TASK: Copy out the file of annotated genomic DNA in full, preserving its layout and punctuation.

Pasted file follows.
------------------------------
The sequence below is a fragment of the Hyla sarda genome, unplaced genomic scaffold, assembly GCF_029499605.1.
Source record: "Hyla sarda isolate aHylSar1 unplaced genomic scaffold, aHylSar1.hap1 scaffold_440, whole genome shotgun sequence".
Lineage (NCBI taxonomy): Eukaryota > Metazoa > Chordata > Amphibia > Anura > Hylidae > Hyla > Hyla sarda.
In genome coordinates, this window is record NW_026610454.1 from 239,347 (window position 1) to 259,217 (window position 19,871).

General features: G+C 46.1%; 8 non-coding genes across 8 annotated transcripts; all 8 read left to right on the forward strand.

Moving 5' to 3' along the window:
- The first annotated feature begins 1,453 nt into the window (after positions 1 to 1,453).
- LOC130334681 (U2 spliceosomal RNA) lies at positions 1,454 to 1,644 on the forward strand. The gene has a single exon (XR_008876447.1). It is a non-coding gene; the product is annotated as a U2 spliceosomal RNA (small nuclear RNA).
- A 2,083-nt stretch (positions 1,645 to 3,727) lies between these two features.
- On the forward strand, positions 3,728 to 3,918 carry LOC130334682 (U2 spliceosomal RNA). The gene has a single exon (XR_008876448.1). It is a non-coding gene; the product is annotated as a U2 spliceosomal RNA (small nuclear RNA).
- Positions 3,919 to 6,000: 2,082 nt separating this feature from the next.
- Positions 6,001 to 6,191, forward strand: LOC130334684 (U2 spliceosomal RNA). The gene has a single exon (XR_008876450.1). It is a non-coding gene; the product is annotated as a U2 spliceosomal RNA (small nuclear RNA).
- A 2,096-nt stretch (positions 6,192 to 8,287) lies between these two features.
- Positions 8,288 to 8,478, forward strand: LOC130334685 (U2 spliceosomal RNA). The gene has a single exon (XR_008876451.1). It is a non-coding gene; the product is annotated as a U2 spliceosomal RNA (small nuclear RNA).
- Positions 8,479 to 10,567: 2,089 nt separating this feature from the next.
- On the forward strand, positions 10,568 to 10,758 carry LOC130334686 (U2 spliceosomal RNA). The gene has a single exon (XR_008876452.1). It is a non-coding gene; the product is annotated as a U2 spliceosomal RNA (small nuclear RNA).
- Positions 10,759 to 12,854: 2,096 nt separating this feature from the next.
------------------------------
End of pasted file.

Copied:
The sequence below is a fragment of the Hyla sarda genome, unplaced genomic scaffold, assembly GCF_029499605.1.
Source record: "Hyla sarda isolate aHylSar1 unplaced genomic scaffold, aHylSar1.hap1 scaffold_440, whole genome shotgun sequence".
Lineage (NCBI taxonomy): Eukaryota > Metazoa > Chordata > Amphibia > Anura > Hylidae > Hyla > Hyla sarda.
In genome coordinates, this window is record NW_026610454.1 from 239,347 (window position 1) to 259,217 (window position 19,871).

General features: G+C 46.1%; 8 non-coding genes across 8 annotated transcripts; all 8 read left to right on the forward strand.

Moving 5' to 3' along the window:
- The first annotated feature begins 1,453 nt into the window (after positions 1 to 1,453).
- LOC130334681 (U2 spliceosomal RNA) lies at positions 1,454 to 1,644 on the forward strand. The gene has a single exon (XR_008876447.1). It is a non-coding gene; the product is annotated as a U2 spliceosomal RNA (small nuclear RNA).
- A 2,083-nt stretch (positions 1,645 to 3,727) lies between these two features.
- On the forward strand, positions 3,728 to 3,918 carry LOC130334682 (U2 spliceosomal RNA). The gene has a single exon (XR_008876448.1). It is a non-coding gene; the product is annotated as a U2 spliceosomal RNA (small nuclear RNA).
- Positions 3,919 to 6,000: 2,082 nt separating this feature from the next.
- Positions 6,001 to 6,191, forward strand: LOC130334684 (U2 spliceosomal RNA). The gene has a single exon (XR_008876450.1). It is a non-coding gene; the product is annotated as a U2 spliceosomal RNA (small nuclear RNA).
- A 2,096-nt stretch (positions 6,192 to 8,287) lies between these two features.
- Positions 8,288 to 8,478, forward strand: LOC130334685 (U2 spliceosomal RNA). The gene has a single exon (XR_008876451.1). It is a non-coding gene; the product is annotated as a U2 spliceosomal RNA (small nuclear RNA).
- Positions 8,479 to 10,567: 2,089 nt separating this feature from the next.
- On the forward strand, positions 10,568 to 10,758 carry LOC130334686 (U2 spliceosomal RNA). The gene has a single exon (XR_008876452.1). It is a non-coding gene; the product is annotated as a U2 spliceosomal RNA (small nuclear RNA).
- Positions 10,759 to 12,854: 2,096 nt separating this feature from the next.